# [2201.00971] SubMix: Practical Private Prediction for Large-scale Language Models

### Significance

Making language models keep the secret by partitioned ensemble models watch each other

### Keypoints

• Propose a private prediction protocol that preserves privacy for large-scale language models
• Demonstrate performance and privacy safety of the proposed method by experiments

### Review

#### Background

Large scale language models are usually pretrained with a large corpus of public data, and then fine-tuned with smaller data for specific tasks. The fine-tuning data for real-world application often contains private information (addresses, personal ID numbers, etc), and recent language models with large number of parameters are easily tempted to memorize them during training.

Chatbot Luda controversy leave questions over AI ethics, data collection

While techniques such as DP-SGD have been applied during training for preserving privacy of language models, they often show unsatisfactory privacy-utility trade-off and requires modification of the training procedure which is not fully practical. The authors propose SubMix, a privacy-preserving technique for fine-tuning large-scale language models with private data which (i) does not require modification of the training algorithm, (ii) leverages the probabilistic nature of next-token sampling, and (iii) does not require noise addition for privatizing the model’s predictions.

#### Keypoints

##### Propose a private prediction protocol that preserves privacy for large-scale language models

Schematic illustration of the proposed SubMix

The proposed SubMix assumes the scenario of fine-tuning a pretrained language model with private dataset $\mathcal{D}_{p}$. Here, $\mathcal{D}_{p}$ may contain private data that should not be directly revealed as the model output. SubMix follows the subsample-and-aggregate scheme, which is to form a random partition $\Pi$ of the private dataset $\mathcal{D}_{p}$. Each user’s data is assigned to a single $i$-th partition $\Pi_{i}$ of total $k$ partitions, so that the data from one user is only contained in one part. The partition $\Pi_{i}$ is further split into two subparts $\pi_{i}$ and $\pi_{i}^{\prime}$, and these subparts are used for fine-tuning the language model separately. This procedure ends-up in $k \times 2$ language models, fine-tuned with different subset of private data. For the next-token generation problem, It is assumed that if the predicted token contains private information that is memorized by one model, then the generated token cannot be replicated from other models (which was trained with different subset of private data). The probability mass function of next-token distribution predicted from $i$-th partition fine-tuned models given input context $\mathbf{x}$ is defined as an average of two subpart fine-tuned models, $\bar{h}_{i}(\mathbf{x}) = (h_{\pi_i} + h_{\pi_i^\prime}) / 2$. Final prediction of $i$-th model is based on a linear interpolation between the fine-tuned model output $\bar{h}_{i}(\mathbf{x})$ and the non fine-tuned model output $\bar{h}_{\phi}(\mathbf{x})$ with coefficient $\lambda^\ast$: $$h_{i}(\mathbf{x}) = \lambda^\ast \bar{h}_{i}(\mathbf{x}) + (1 - \lambda^\ast) \bar{h}_{\phi}(\mathbf{x}).$$ Here, the coefficient $\lambda^\ast$ is determined based on whether the fine-tuned output $\bar{h}_{i}(\mathbf{x})$ carries high probability of containing private information (if it has high probability, then the coefficient gets low value so that the prediction from the original model gets more importance.). As noted earlier, this probability of revealing (i.e. predicting) private information is defined by the divergence between the two subpart model outputs to confirm that the predictions share similar information that can be learned from non-private data. So, the SubMix combines partitioning private data into ‘Sub’sets for training, and ‘Mix’ them during inference to promote privacy preservation.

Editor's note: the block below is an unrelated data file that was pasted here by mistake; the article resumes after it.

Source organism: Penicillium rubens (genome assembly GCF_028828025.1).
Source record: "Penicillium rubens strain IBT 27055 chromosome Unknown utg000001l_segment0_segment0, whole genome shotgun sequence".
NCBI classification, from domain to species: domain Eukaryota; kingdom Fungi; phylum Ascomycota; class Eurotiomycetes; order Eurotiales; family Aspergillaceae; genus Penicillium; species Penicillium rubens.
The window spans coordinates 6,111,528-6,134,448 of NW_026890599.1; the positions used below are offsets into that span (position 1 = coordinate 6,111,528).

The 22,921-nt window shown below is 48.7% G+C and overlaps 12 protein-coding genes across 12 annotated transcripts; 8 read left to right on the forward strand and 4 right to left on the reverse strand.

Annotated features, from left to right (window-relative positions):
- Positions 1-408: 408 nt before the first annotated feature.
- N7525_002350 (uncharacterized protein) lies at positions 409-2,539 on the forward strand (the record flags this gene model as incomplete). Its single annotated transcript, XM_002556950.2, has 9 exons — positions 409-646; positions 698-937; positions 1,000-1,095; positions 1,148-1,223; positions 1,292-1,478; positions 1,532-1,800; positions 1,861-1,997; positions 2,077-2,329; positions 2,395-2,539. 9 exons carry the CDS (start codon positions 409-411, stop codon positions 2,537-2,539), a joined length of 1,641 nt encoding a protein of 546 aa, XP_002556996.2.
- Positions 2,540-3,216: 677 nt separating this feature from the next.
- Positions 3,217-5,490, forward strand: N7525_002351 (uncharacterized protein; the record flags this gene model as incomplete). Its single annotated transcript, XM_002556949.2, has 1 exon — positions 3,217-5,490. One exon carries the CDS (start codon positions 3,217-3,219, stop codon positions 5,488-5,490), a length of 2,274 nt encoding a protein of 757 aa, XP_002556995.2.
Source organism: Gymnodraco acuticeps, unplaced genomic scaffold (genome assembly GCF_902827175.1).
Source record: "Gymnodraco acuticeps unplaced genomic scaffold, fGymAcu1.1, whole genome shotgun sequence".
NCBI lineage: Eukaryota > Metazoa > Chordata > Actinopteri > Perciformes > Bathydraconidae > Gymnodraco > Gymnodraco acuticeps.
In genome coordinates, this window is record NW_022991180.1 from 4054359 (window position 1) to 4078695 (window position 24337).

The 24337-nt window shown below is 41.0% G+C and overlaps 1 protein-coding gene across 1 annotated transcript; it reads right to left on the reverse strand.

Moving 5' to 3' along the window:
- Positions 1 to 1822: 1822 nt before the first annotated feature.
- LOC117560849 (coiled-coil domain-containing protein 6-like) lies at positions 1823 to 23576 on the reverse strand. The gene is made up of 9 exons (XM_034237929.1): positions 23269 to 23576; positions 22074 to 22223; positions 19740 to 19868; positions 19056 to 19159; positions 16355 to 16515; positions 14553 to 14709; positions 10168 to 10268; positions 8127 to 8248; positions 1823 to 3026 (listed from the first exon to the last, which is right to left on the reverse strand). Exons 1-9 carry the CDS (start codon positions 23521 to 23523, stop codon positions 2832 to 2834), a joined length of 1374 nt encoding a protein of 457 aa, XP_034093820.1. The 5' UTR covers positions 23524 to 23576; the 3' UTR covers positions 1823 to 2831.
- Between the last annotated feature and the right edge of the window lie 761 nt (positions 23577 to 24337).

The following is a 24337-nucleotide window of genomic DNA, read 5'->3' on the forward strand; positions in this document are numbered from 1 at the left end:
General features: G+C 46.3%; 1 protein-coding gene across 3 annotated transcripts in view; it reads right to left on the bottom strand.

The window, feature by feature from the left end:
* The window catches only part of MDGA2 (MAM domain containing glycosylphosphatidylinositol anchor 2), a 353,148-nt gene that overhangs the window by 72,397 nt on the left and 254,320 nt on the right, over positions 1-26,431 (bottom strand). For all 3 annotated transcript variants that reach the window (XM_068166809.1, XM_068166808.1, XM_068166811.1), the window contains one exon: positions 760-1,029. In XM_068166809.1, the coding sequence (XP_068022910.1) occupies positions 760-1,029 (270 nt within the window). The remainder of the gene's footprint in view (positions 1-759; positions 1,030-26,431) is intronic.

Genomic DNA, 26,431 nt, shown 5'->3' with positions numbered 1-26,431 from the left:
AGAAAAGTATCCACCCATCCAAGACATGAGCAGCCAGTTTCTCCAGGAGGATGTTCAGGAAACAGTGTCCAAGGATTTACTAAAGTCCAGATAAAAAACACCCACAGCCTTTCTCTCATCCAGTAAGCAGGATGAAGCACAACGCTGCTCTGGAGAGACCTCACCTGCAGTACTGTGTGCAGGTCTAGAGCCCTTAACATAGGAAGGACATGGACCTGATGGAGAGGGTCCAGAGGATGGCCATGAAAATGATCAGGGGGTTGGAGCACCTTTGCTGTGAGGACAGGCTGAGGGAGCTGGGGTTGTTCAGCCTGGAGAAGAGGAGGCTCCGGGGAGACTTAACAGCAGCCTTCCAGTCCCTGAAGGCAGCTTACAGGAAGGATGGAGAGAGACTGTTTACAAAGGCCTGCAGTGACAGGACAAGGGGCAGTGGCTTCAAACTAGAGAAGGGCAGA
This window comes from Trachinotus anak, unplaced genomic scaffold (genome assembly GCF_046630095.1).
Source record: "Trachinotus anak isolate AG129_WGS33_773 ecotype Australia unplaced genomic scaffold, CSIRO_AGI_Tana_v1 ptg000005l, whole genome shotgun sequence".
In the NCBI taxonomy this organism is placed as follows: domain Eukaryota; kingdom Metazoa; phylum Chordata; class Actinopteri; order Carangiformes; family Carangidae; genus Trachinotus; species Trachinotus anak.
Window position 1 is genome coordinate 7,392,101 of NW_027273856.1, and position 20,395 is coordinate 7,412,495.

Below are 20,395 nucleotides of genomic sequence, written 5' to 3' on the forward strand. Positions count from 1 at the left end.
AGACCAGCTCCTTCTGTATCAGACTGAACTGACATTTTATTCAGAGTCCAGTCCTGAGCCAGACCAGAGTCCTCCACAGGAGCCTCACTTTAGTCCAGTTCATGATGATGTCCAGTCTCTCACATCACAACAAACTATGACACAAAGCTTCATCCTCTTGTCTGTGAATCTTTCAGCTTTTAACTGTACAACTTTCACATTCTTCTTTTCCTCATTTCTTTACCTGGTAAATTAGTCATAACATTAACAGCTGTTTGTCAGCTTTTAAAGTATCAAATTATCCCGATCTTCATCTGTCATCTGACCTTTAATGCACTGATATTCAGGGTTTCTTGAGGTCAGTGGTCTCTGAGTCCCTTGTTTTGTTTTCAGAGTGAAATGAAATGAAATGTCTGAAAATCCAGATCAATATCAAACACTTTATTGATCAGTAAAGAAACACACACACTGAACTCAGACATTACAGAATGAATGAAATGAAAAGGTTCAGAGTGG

Pseudocode for SubMix training

Pseudocode for SubMix inference

We refer to the original paper for the formal definition of $\kappa$-eidic memorization and Renyi operational privacy (ROP) for private prediction. The authors theoretically show that the SubMix procedure is an $(\alpha, \epsilon)$-ROP prediction mechanism.

##### Demonstrate performance and privacy safety of the proposed method by experiments

The SubMix procedure is experimented on a large-scale pretrained language model, GPT-2. Fine-tuning private datasets included the Wikitext-103 and the BigPatent-G. The privacy-utility trade-off is compared with baseline models DP-SGD, sub-sample and aggregate (S&A), and GNMax.

It can be seen that while other models (S&A, GNMax) sacrifice a large margin of performance when compared to pretrained and finetuned models even for single query ($B=0$) settings. The DP-SGD showed comparable performance to the pretrained model with ten epochs of training ($E=10$), while the proposed SubMix showed comparable performance to the finetuned model.

For privacy preservation against text extraction attacks, hit rate (number of generated codes that exactly match a secret code divided by number of generations) is evaluated with varying $\epsilon$ of SubMix.

Hitrate with respect to code length for SubMix code generation

The results suggest that SubMix is capable of keeping secret data from being predicted at $\epsilon = 10^2$ for all code lengths.

Other results on varying hyperparameters of SubMix are referred to the original paper.